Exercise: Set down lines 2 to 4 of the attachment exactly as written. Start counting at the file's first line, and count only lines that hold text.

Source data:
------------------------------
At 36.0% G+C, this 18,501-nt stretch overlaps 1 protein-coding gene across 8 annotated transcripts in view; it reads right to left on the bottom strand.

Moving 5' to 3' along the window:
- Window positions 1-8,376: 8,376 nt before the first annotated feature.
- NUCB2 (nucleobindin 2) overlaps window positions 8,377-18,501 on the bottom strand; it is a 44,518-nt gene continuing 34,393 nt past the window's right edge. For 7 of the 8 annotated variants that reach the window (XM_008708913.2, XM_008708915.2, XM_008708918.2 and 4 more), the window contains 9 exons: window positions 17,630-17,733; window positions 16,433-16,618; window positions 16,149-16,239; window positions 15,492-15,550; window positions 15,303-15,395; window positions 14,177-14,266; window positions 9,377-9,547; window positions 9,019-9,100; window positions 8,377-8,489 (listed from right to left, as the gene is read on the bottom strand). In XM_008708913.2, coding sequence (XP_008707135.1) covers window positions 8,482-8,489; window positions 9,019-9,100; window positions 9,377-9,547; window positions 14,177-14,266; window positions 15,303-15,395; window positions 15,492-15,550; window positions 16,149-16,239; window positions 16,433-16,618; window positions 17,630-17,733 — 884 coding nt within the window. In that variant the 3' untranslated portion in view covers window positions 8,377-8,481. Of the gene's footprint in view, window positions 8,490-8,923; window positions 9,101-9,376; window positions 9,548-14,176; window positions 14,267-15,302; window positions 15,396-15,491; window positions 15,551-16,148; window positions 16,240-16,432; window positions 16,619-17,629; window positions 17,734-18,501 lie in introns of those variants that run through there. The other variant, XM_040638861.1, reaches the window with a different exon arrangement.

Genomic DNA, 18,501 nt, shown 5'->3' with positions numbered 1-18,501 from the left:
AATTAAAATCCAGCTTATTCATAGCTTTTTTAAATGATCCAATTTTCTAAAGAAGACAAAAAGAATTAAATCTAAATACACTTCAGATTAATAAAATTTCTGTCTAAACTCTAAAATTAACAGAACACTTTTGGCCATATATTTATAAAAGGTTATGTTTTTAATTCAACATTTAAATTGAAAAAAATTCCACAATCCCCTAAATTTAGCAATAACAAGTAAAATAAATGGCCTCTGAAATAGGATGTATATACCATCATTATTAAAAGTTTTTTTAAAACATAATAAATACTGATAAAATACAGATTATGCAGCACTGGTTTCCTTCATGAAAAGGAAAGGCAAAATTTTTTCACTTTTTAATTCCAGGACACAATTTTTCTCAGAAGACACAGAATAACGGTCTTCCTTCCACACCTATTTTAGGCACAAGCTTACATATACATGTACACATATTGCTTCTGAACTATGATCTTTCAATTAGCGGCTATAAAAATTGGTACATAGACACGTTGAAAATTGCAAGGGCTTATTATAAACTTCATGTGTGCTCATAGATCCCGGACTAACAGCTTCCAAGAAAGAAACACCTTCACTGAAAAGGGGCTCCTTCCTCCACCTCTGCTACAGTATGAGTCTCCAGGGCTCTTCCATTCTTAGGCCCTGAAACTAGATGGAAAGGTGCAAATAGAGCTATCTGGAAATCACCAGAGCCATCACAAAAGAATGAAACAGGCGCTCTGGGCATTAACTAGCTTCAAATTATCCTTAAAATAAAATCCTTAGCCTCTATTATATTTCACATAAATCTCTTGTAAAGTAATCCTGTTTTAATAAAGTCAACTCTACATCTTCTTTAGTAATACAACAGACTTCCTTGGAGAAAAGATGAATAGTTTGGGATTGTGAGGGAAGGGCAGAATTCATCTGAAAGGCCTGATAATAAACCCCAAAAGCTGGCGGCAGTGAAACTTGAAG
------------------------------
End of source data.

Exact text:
Moving 5' to 3' along the window:
- Window positions 1-8,376: 8,376 nt before the first annotated feature.
- NUCB2 (nucleobindin 2) overlaps window positions 8,377-18,501 on the bottom strand; it is a 44,518-nt gene continuing 34,393 nt past the window's right edge. For 7 of the 8 annotated variants that reach the window (XM_008708913.2, XM_008708915.2, XM_008708918.2 and 4 more), the window contains 9 exons: window positions 17,630-17,733; window positions 16,433-16,618; window positions 16,149-16,239; window positions 15,492-15,550; window positions 15,303-15,395; window positions 14,177-14,266; window positions 9,377-9,547; window positions 9,019-9,100; window positions 8,377-8,489 (listed from right to left, as the gene is read on the bottom strand). In XM_008708913.2, coding sequence (XP_008707135.1) covers window positions 8,482-8,489; window positions 9,019-9,100; window positions 9,377-9,547; window positions 14,177-14,266; window positions 15,303-15,395; window positions 15,492-15,550; window positions 16,149-16,239; window positions 16,433-16,618; window positions 17,630-17,733 — 884 coding nt within the window. In that variant the 3' untranslated portion in view covers window positions 8,377-8,481. Of the gene's footprint in view, window positions 8,490-8,923; window positions 9,101-9,376; window positions 9,548-14,176; window positions 14,267-15,302; window positions 15,396-15,491; window positions 15,551-16,148; window positions 16,240-16,432; window positions 16,619-17,629; window positions 17,734-18,501 lie in introns of those variants that run through there. The other variant, XM_040638861.1, reaches the window with a different exon arrangement.